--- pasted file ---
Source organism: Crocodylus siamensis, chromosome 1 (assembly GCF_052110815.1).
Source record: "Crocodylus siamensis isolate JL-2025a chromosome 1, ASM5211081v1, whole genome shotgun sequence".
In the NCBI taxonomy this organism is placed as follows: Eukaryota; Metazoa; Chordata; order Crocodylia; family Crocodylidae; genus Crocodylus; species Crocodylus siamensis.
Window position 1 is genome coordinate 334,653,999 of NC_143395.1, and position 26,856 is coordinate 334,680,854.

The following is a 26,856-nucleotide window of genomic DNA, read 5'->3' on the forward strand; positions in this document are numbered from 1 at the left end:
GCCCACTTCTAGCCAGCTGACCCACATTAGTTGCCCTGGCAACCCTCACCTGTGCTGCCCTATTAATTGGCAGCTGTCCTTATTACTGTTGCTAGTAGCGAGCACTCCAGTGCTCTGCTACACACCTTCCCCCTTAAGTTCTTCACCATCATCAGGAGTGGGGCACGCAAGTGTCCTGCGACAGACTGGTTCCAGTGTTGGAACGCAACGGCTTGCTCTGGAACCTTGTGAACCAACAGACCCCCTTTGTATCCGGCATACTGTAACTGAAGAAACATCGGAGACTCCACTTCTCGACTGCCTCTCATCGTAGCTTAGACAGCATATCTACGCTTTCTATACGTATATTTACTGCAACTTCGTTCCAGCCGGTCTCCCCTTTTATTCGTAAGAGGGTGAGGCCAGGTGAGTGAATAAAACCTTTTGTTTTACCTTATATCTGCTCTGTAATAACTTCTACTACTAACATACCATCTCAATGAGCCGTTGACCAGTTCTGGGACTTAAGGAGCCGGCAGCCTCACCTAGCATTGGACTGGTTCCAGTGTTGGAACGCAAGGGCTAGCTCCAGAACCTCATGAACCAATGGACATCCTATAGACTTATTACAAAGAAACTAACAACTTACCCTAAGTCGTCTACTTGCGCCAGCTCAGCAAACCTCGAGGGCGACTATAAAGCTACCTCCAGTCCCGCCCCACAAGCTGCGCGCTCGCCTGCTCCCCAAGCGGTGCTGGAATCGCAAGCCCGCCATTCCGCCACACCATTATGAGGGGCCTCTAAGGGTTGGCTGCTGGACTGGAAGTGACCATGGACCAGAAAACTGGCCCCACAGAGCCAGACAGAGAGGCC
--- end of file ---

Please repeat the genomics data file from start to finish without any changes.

Source organism: Crocodylus siamensis, chromosome 1 (assembly GCF_052110815.1).
Source record: "Crocodylus siamensis isolate JL-2025a chromosome 1, ASM5211081v1, whole genome shotgun sequence".
In the NCBI taxonomy this organism is placed as follows: Eukaryota; Metazoa; Chordata; order Crocodylia; family Crocodylidae; genus Crocodylus; species Crocodylus siamensis.
Window position 1 is genome coordinate 334,653,999 of NC_143395.1, and position 26,856 is coordinate 334,680,854.

The following is a 26,856-nucleotide window of genomic DNA, read 5'->3' on the forward strand; positions in this document are numbered from 1 at the left end:
GCCCACTTCTAGCCAGCTGACCCACATTAGTTGCCCTGGCAACCCTCACCTGTGCTGCCCTATTAATTGGCAGCTGTCCTTATTACTGTTGCTAGTAGCGAGCACTCCAGTGCTCTGCTACACACCTTCCCCCTTAAGTTCTTCACCATCATCAGGAGTGGGGCACGCAAGTGTCCTGCGACAGACTGGTTCCAGTGTTGGAACGCAACGGCTTGCTCTGGAACCTTGTGAACCAACAGACCCCCTTTGTATCCGGCATACTGTAACTGAAGAAACATCGGAGACTCCACTTCTCGACTGCCTCTCATCGTAGCTTAGACAGCATATCTACGCTTTCTATACGTATATTTACTGCAACTTCGTTCCAGCCGGTCTCCCCTTTTATTCGTAAGAGGGTGAGGCCAGGTGAGTGAATAAAACCTTTTGTTTTACCTTATATCTGCTCTGTAATAACTTCTACTACTAACATACCATCTCAATGAGCCGTTGACCAGTTCTGGGACTTAAGGAGCCGGCAGCCTCACCTAGCATTGGACTGGTTCCAGTGTTGGAACGCAAGGGCTAGCTCCAGAACCTCATGAACCAATGGACATCCTATAGACTTATTACAAAGAAACTAACAACTTACCCTAAGTCGTCTACTTGCGCCAGCTCAGCAAACCTCGAGGGCGACTATAAAGCTACCTCCAGTCCCGCCCCACAAGCTGCGCGCTCGCCTGCTCCCCAAGCGGTGCTGGAATCGCAAGCCCGCCATTCCGCCACACCATTATGAGGGGCCTCTAAGGGTTGGCTGCTGGACTGGAAGTGACCATGGACCAGAAAACTGGCCCCACAGAGCCAGACAGAGAGGCC